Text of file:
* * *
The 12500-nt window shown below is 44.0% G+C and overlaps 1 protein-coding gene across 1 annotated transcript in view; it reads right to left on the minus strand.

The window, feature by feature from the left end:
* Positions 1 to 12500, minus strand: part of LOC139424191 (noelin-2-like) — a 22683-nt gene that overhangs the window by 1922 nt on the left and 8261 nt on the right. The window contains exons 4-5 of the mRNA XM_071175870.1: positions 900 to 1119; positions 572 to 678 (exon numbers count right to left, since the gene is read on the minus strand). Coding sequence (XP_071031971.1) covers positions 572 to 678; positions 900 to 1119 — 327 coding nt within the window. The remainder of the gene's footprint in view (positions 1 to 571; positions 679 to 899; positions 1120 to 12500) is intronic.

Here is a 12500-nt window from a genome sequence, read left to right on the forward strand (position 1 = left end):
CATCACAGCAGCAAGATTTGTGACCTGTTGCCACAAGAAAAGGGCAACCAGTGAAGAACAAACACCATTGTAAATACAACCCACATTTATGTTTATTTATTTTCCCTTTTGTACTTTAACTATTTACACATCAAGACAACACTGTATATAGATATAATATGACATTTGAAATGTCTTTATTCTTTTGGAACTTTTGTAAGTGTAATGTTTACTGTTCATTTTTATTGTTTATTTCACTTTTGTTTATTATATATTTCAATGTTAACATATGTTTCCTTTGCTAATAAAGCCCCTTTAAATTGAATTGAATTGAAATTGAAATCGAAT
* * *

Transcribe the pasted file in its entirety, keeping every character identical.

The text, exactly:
The 12500-nt window shown below is 44.0% G+C and overlaps 1 protein-coding gene across 1 annotated transcript in view; it reads right to left on the minus strand.

The window, feature by feature from the left end:
* Positions 1 to 12500, minus strand: part of LOC139424191 (noelin-2-like) — a 22683-nt gene that overhangs the window by 1922 nt on the left and 8261 nt on the right. The window contains exons 4-5 of the mRNA XM_071175870.1: positions 900 to 1119; positions 572 to 678 (exon numbers count right to left, since the gene is read on the minus strand). Coding sequence (XP_071031971.1) covers positions 572 to 678; positions 900 to 1119 — 327 coding nt within the window. The remainder of the gene's footprint in view (positions 1 to 571; positions 679 to 899; positions 1120 to 12500) is intronic.

Here is a 12500-nt window from a genome sequence, read left to right on the forward strand (position 1 = left end):
CATCACAGCAGCAAGATTTGTGACCTGTTGCCACAAGAAAAGGGCAACCAGTGAAGAACAAACACCATTGTAAATACAACCCACATTTATGTTTATTTATTTTCCCTTTTGTACTTTAACTATTTACACATCAAGACAACACTGTATATAGATATAATATGACATTTGAAATGTCTTTATTCTTTTGGAACTTTTGTAAGTGTAATGTTTACTGTTCATTTTTATTGTTTATTTCACTTTTGTTTATTATATATTTCAATGTTAACATATGTTTCCTTTGCTAATAAAGCCCCTTTAAATTGAATTGAATTGAAATTGAAATCGAAT